A new report has revealed the extraordinary extent of the power and influence of the fossil fuel lobby in Western Australia.
‘Captured State’, prepared by climate action group 350 Boorloo Perth, reveals that in some cases, political donations by oil and gas corporations were made within days of meetings with state government ministers, and that a “revolving door” exists between WA’s fossil fuel industry, political offices, lobby groups and the state bureaucracy.
350 Boorloo Perth spokesperson Anthony Collins said “Woodside’s power and influence in WA is considerable and maintained through considerable access to Ministers… it is no surprise that emissions and offset conditions for WA’s LNG projects are weak and often not being met”.
“Political progress on climate change is extraordinarily slow in Western Australia and not in line with the scale of the crisis we face. The main reason for this is that our state has been captured by the fossil fuel industry.
“By interweaving the mindset of fossil gas production at all costs into political parties and government agencies; oil and gas corporations have continued to increase production in WA, at great cost to both Aboriginal heritage and the habitability of the planet for future generations.
“Every political donation made, every former gas lobbyist occupying a political position, has an influence over how WA approaches the climate crisis.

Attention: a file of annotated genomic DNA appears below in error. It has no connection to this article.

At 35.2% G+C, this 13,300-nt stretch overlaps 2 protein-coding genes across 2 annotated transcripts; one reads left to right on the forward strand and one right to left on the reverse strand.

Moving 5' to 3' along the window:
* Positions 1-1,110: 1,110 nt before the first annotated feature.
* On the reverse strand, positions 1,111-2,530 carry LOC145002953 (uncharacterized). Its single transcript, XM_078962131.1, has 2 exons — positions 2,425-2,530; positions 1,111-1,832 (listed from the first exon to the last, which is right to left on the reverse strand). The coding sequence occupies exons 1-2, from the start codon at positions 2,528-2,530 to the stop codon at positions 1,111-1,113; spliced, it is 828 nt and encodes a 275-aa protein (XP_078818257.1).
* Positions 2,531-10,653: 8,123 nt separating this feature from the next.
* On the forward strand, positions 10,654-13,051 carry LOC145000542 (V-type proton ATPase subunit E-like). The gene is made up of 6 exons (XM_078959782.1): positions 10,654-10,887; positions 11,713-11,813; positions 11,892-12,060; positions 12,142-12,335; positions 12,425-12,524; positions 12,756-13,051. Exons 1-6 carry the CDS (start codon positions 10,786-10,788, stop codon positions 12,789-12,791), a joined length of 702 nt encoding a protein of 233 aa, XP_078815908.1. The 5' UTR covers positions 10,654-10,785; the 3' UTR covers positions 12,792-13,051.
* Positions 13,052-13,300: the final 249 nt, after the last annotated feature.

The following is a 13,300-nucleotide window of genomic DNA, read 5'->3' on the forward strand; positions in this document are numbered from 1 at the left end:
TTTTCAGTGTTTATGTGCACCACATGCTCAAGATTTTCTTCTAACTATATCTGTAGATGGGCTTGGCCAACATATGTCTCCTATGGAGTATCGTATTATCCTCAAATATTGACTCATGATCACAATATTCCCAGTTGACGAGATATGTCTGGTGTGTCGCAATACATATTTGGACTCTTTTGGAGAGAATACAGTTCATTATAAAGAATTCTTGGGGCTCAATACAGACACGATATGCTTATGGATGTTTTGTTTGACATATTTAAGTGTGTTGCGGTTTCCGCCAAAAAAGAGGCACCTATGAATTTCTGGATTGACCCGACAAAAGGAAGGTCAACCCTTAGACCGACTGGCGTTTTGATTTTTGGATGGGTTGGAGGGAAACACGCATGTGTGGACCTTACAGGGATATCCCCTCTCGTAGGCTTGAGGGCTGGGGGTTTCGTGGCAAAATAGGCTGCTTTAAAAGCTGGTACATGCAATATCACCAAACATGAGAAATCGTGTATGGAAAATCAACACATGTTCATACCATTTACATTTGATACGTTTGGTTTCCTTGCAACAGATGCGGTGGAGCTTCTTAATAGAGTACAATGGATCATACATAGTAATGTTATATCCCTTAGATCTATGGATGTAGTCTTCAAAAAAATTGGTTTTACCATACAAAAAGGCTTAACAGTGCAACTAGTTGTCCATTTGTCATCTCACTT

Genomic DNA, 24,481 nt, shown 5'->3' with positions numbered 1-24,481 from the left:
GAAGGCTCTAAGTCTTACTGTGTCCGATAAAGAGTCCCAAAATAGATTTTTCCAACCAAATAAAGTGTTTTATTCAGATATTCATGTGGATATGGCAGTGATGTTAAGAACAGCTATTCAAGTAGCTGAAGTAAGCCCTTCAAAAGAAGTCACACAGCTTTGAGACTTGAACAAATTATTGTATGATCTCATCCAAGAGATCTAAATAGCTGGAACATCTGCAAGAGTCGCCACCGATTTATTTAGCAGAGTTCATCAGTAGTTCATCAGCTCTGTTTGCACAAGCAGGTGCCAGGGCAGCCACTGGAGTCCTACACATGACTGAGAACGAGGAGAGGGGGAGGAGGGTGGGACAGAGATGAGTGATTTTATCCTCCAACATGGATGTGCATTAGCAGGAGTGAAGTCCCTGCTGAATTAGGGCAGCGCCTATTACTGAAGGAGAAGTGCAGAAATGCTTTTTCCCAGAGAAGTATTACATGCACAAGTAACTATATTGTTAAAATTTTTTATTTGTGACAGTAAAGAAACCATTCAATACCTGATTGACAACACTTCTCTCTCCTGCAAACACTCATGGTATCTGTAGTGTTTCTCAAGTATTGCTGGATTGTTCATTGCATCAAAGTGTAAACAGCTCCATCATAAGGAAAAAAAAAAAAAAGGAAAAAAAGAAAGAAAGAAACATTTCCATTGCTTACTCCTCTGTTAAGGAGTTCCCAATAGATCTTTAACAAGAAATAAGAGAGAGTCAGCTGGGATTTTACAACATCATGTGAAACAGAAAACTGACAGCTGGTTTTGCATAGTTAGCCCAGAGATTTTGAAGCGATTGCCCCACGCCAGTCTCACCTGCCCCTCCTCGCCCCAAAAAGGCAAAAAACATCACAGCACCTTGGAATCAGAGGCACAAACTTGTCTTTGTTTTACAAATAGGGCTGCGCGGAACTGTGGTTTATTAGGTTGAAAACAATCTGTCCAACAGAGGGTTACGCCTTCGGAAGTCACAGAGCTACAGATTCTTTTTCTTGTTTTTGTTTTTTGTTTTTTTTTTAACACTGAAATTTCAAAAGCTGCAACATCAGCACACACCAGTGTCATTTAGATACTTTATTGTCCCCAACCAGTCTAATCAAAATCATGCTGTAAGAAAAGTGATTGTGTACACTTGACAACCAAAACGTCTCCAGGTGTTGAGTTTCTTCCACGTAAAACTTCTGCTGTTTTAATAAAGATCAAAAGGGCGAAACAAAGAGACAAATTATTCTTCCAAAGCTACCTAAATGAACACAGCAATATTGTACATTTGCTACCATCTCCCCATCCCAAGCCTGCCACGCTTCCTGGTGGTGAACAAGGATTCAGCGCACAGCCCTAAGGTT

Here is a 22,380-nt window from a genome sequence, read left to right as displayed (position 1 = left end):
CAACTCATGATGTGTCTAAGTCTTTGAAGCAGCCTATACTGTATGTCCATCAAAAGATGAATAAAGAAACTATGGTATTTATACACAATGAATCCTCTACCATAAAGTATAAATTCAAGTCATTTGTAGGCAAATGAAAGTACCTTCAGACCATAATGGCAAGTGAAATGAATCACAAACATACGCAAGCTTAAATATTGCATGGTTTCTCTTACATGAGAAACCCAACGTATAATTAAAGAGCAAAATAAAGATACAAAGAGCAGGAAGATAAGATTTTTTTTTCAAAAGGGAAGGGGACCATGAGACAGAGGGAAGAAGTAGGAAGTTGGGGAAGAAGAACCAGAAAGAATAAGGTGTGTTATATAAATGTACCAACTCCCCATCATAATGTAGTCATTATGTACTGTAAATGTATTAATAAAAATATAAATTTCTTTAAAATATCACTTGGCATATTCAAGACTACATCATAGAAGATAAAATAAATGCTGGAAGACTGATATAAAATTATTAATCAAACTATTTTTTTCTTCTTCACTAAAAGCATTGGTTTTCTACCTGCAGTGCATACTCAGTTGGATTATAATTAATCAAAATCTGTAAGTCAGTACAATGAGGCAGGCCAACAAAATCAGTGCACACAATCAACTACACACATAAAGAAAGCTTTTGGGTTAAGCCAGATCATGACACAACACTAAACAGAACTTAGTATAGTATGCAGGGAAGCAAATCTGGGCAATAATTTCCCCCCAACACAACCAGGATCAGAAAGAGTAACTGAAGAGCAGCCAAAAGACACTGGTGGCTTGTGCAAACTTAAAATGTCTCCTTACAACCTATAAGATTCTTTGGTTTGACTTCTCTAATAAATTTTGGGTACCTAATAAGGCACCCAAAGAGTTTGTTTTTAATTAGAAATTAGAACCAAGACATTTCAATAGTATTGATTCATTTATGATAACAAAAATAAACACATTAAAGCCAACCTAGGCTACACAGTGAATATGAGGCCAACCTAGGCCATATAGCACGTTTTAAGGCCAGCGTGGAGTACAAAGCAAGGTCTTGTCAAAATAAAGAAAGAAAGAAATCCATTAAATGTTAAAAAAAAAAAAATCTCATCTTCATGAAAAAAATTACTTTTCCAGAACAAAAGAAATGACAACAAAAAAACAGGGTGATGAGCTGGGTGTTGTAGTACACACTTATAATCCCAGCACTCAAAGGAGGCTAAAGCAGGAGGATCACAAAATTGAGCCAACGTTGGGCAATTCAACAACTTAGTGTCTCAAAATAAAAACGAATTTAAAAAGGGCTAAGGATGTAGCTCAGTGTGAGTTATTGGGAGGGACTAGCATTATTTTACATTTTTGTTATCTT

“Not enough is being done to combat climate change, as evidenced by proposed fossil fuel projects such as Waitsia and the Burrup Hub, and the fact that fracking in the Kimberley is even being considered.
“Premier Mark McGowan has maintained a tough but necessary stance on WA’s hard border this year, listening to the science, despite highly influential interests threatening these decisions through the courts. We want the Premier to treat the climate crisis with equal importance and start standing up to gas lobbyists like he has with Clive Palmer.”
Captured State – download here:
- Political donations by oil and gas corporations have often been made within days of meetings with state government ministers. (p 12 in the report)
- Political donations by Woodside and Chevron over the last decade have corresponded with key political moments. (pp 21-22)
- A revolving door exists between WA’s fossil fuel industry, political offices, lobby groups and the state bureaucracy: Mapped for the first time in this report. (p 14)
- Woodside’s power and influence in WA is considerable and maintained through considerable access to Ministers (p 11), including hosting the Premier at a board dinner in 2019 (p 13).
- The Premier pressured Woodside’s partners to resolve commercial differences from parliament (p 7).
- Emissions and offset conditions for WA’s LNG projects are weak and often not being met (p 24)
Anthony Collins, author of the report and WA Organiser is available for comment on 0404753404